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Editorial Results (free)
1. This Week In Memphis History: Feb. 23-March 1
- Saturday, February 24, 2018
2008: Shelby County Commissioners and Memphis City Council members hold a rare joint meeting to talk about several plans for a new use of The Pyramid. At the time of the meeting, three years after the arena closed, the structure is jointly owned by the city and county governments. The two primary ideas are a Bass Pro Shops plan Memphis Mayor Willie Herenton’s administration is pursuing and a theme park and set of attractions developer Greg Ericson is proposing. Bass Pro Shops executives aren’t at the meeting.
2. At Least Global Warming May Get Americans Off the Couch More
- Tuesday, April 25, 2017
WASHINGTON (AP) – Global warming's milder winters will likely nudge Americans off the couch more in the future, a rare, small benefit of climate change, a new study finds.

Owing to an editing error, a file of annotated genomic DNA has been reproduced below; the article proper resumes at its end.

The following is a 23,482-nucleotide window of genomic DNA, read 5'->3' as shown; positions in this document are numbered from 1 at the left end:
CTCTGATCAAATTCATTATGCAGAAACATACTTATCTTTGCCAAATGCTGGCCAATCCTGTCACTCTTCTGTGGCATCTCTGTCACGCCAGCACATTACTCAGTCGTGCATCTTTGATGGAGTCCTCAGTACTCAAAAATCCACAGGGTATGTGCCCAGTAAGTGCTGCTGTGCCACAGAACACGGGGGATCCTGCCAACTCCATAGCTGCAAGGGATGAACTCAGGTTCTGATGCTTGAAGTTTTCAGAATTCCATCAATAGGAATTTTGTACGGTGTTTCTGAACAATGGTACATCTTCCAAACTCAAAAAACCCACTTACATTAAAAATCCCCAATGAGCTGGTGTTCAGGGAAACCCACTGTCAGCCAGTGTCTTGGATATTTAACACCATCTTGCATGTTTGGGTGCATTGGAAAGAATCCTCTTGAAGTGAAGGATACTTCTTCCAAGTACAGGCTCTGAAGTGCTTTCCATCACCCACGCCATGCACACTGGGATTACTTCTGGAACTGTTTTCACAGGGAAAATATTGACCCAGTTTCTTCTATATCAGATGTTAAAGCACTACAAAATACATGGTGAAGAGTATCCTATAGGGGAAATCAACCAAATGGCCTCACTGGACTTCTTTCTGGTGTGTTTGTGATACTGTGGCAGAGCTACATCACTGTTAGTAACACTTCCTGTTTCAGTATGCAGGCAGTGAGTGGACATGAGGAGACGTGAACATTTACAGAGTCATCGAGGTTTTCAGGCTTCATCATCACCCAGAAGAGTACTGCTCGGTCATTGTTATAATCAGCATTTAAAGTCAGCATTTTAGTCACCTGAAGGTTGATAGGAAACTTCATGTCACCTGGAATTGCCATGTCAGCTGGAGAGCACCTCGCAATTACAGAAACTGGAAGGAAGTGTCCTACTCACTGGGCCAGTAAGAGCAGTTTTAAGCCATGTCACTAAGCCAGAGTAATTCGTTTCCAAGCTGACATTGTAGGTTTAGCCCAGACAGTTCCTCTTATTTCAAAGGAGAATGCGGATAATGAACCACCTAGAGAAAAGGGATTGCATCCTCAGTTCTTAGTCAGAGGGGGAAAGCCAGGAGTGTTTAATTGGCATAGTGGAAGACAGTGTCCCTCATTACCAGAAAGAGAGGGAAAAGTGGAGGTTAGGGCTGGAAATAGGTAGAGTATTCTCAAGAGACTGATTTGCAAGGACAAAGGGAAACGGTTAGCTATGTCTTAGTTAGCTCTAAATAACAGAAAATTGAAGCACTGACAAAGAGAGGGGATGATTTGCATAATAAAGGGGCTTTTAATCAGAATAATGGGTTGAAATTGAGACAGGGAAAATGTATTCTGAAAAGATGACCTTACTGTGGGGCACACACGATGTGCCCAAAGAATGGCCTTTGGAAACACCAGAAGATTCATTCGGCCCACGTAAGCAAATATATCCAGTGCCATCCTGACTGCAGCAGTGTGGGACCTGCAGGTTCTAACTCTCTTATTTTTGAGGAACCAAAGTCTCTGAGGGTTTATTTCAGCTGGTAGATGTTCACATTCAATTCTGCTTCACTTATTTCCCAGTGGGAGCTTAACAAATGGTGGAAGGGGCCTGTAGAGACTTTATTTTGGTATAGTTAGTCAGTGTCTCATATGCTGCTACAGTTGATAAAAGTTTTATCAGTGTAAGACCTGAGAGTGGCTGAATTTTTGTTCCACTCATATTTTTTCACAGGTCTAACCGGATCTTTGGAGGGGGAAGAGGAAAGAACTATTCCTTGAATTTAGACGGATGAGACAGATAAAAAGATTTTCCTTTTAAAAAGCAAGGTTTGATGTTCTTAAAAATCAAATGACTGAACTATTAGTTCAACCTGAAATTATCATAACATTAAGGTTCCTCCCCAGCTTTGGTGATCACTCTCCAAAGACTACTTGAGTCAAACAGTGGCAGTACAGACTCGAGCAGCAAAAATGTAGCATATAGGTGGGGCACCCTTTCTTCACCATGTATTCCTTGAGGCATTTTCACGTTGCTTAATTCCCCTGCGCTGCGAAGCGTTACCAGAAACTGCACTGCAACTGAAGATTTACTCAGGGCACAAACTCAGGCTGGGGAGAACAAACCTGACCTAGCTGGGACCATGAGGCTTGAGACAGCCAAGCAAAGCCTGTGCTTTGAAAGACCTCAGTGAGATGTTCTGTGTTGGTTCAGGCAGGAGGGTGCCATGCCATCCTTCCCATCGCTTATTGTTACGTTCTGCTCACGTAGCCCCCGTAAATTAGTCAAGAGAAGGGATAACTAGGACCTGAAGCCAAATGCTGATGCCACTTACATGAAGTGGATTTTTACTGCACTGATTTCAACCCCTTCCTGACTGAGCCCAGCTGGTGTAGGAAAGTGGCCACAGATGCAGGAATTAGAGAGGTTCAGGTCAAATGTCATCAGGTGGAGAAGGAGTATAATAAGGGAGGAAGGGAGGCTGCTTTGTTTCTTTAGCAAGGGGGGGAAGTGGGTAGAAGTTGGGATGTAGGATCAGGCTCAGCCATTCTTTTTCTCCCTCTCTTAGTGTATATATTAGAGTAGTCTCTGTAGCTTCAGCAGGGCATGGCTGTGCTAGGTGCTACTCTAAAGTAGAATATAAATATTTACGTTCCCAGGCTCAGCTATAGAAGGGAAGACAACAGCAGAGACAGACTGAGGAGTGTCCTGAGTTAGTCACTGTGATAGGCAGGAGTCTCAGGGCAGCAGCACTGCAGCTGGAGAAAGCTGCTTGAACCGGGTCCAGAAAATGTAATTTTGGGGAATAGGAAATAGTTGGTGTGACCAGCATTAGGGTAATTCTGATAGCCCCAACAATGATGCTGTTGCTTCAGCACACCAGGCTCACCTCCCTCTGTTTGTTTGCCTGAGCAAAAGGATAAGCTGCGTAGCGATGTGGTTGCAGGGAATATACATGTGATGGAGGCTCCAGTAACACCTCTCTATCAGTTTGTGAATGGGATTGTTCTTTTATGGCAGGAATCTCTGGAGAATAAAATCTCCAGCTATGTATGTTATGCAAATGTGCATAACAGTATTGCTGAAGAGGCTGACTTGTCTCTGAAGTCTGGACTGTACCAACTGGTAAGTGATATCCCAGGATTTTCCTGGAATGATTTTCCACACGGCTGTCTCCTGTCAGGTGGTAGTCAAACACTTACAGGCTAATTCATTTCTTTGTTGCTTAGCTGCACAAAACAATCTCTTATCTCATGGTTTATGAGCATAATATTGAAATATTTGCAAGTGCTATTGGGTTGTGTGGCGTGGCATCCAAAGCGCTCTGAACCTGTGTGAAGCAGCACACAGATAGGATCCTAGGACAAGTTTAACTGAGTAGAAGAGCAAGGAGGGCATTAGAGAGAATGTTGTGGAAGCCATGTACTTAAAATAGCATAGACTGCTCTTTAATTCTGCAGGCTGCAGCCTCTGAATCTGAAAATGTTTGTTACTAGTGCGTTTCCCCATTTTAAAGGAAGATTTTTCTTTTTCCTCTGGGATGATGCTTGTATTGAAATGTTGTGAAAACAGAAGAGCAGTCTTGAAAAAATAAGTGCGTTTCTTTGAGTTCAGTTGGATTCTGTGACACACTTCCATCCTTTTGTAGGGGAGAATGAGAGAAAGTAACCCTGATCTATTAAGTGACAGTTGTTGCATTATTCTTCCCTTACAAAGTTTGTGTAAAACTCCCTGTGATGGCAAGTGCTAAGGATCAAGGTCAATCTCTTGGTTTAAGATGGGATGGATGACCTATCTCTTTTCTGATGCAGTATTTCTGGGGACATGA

With less chilly winters, Americans will be more likely to get outdoors, increasing their physical activity by as much as 2.5 percent by the end of the century, according to a new study in Monday's edition of the journal Nature Human Behaviour . Places like North Dakota, Minnesota and Maine are likely to see the most dramatic increases, usually the result of more walking.
3. This week in Memphis history: Feb. 28-March 6
- Saturday, March 1, 2014
1974: On the front page of The Daily News, J.C. Penney Co. announced it would lease a new 508,700-square-foot hardware/automotive national distribution center in Southaven’s Freeport Industrial Park at State Line and Rostin roads. The center was being built by Boston-based Cabot, Cabot and Forbes Co. Southaven was still an unincorporated suburb at the time, governed by the DeSoto County government and growing in terms of economic development as growth in Whitehaven began to spill over across the state line. Southaven would be incorporated in 1981.